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Organic and Inorganic or Synthetic Fertilisers Explained 

The difference between organic and inorganic fertilisers.

The essential difference between organic fertilisers and inorganic fertilisers is that organic fertilisers are ‘natural’. They are derived from plants or animals. Basically anything that has lived! Almost all inorganic fertilisers are manufactured or known as synthetic fertilisers.

Our earth has an abundant supply of nutrients in the soil - largely from the inorganic - but natural - sources of rocks. The largest source of Nitrogen is actually in the air we breathe. Some plants have adapted themselves to make good use of this free Nitrogen.

The term 'natural' in reality does not mean instant health, or even healthier insofar as feeding vegetables are concerned. (I await the irate emails!). There have been enough cases and worries about the use of bonemeal as a 'natural' or 'organic' fertiliser. So much so, that it now has to be sterilised by steaming before it can be sold and used as a garden fertiliser. The bones of camels and whatever were at one time used.

For practical purposes, fertilisers can be divided into bulky manures and concentrated fertilisers. The bulky manures are all organic types - such as farmyard manure and compost. They are essential for keeping the soil in good heart, and they also release plant nutrients slowly.

Most of the concentrated fertilisers are inorganic salts such as ammonium and potassium nitrate. Superphosphate, or compound mixtures such as Growmore. They are used in much smaller quantities, release the nutrients more rapidly, but do little to improve the soil structure.

It is interesting to note that all three macro elements occur 'naturally' from mineral sources - as does the other important element of Lime (Calcium) and all of the micro-nutrients which are necessary for plant growth.

Conversion to Chemical Nutrients.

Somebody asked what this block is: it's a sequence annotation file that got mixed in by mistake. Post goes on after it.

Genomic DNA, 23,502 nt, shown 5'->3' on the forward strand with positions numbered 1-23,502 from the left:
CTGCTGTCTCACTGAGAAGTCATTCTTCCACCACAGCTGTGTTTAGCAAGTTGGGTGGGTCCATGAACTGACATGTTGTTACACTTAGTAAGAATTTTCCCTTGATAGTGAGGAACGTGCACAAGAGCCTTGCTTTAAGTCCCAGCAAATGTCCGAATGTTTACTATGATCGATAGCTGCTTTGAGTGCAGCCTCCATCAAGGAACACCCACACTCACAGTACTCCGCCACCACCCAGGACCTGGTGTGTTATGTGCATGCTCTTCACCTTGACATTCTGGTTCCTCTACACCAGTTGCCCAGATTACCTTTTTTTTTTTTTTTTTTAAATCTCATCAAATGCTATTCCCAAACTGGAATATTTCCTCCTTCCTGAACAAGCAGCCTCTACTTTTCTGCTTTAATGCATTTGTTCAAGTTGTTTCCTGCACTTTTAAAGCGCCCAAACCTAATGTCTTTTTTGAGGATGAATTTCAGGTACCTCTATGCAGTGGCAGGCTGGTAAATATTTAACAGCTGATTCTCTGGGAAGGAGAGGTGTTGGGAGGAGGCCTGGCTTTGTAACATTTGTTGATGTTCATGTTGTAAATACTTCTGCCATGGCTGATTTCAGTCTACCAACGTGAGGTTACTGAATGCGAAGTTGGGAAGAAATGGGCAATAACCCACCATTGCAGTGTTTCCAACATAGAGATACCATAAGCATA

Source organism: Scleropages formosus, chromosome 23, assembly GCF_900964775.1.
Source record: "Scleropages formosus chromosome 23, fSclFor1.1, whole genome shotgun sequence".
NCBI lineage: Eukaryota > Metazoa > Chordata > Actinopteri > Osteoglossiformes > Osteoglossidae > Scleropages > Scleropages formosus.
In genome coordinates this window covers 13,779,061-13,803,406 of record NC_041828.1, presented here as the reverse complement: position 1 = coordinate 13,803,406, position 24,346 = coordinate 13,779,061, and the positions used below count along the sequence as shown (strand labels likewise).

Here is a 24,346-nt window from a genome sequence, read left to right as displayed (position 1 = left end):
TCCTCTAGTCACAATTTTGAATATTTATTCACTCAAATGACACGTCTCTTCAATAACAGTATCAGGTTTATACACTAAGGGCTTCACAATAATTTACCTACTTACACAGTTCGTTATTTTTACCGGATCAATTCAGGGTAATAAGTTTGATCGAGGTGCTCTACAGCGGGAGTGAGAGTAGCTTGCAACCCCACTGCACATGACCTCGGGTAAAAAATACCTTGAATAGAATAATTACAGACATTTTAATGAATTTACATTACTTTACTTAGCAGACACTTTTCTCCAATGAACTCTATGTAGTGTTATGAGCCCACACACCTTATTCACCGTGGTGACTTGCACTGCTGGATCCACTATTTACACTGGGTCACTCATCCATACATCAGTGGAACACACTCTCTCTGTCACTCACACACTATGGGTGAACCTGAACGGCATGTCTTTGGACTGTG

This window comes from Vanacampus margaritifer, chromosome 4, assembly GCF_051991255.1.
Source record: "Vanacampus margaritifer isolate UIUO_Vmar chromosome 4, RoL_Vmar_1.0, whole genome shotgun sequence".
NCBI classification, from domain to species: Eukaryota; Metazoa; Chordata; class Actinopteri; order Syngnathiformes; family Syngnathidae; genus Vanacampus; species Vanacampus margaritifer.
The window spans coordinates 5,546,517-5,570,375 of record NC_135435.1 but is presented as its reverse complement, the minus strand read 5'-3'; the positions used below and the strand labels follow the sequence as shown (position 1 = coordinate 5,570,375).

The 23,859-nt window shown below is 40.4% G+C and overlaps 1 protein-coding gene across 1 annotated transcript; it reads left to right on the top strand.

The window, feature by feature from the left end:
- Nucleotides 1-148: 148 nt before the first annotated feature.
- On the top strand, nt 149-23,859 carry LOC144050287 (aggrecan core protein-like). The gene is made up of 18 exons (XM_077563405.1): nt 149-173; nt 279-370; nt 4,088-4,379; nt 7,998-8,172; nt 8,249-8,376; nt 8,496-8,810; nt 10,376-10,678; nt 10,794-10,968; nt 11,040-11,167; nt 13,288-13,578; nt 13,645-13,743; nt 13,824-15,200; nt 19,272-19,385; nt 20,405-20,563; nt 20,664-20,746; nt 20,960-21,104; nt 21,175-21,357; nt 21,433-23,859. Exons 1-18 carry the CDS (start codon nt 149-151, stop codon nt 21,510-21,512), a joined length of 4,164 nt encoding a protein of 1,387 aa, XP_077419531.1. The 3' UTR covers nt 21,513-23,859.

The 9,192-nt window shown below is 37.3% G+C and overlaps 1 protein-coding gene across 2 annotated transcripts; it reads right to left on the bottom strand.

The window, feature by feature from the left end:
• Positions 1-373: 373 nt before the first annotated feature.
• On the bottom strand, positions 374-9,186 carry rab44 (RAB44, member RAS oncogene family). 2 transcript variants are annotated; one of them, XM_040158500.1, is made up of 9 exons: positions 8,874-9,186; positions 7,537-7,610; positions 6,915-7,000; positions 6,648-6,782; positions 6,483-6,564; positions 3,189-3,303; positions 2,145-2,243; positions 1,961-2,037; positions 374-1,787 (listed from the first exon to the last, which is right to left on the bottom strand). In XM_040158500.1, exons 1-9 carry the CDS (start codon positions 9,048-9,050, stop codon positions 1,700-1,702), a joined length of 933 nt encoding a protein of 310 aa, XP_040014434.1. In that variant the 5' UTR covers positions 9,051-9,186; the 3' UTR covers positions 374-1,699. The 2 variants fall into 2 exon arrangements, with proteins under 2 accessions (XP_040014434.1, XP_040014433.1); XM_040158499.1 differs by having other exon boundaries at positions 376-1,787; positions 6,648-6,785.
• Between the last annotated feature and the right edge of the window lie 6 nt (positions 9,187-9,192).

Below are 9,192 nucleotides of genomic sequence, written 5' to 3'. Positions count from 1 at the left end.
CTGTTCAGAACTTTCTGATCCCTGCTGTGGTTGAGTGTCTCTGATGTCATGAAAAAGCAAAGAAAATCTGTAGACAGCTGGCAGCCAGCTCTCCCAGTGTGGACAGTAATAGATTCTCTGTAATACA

Nitrogen is the single most important plant food. It is sold in various forms, and is 'applied' organically in various forms. It should be understood when talking of organic or synthetic fertilisers - lets call them feeds; for that is what they are!

Vegetables and other plants, can only use Nitrogen from the soil (there are other sources) in the form of the chemicals Nitrate ions or Ammonium ions. All living animals need Nitrogen also, and the only way they can obtain Nitrogen is by the eating of plant materials - somewhere in their food chain. Hence most carnivores kill and eat ' grazing' animals - not other meat eaters.

The provision of many organic manures, actually reduces the amount of Nitrogen in the soil in the short term. This is because for it to be 'converted' into nitrogen, microbes in the soil have to take Nitrogen OUT of the soil in order to do their job! This is especially the case with organic materials containing high cellulose content - wood chippings, sawdust, straw and the like. 

Robbing the Soil of Nitrogen

The nutrients that plants can absorb for food, are essentially chemicals. Plants cannot 'eat' raw bonemeal nor rotted farmyard manure - fortunately! Whatever is put on or in the soil as a potential plant food, firstly has to undergo state change within the soil, to end up as soluble compounds that vegetables can absorb as the nutrients. For the purpose of this article, we discuss only the Macro Elements, or Macro Nutrients N P K. There are other nutrients that plants need, though not in such great amounts as these three.

Whether the source is organic or synthetic, it has to be converted into the chemicals that the plant can absorb - through various means. You can now decide if you trust the well-packaged and researched boxes of fertiliser and bottles of liquid fertiliser, or your variable compost heap. A simplification, and an explanation to simply put both sides of the argument. Yes, I have come down rather on the side of synthetic fertilisers, but simply to redress the balance a little, and give food for thought - excuse the pun!

However, Bonemeal and Blood Fish and Bone are not 'bulky' manures. They are fully organic fertilisers. Together with this, there are several liquid feeds which are fully organic - such as seaweed extract.

So, the main criteria for classifying them is

Organic fertilisers - manures  - from something that has lived.  |  Inorganic fertilisers - are normally manufactured, or at least processed. 

For those who espouse the organic only code as a way of life, study how the 'organic' fertiliser Fish Blood and Bone is sourced and manufactured. The blood element in the main comes from the world's slaughter houses. The Bone from the Wholesale butchers who prepare the meat for sale, and the Fish from the innards of 'prepared' fish, and other 'fish' resources that happen to get tangled in trawler nets.

NPK Explained  | Lime for the Garden  | Organic Vegetables |


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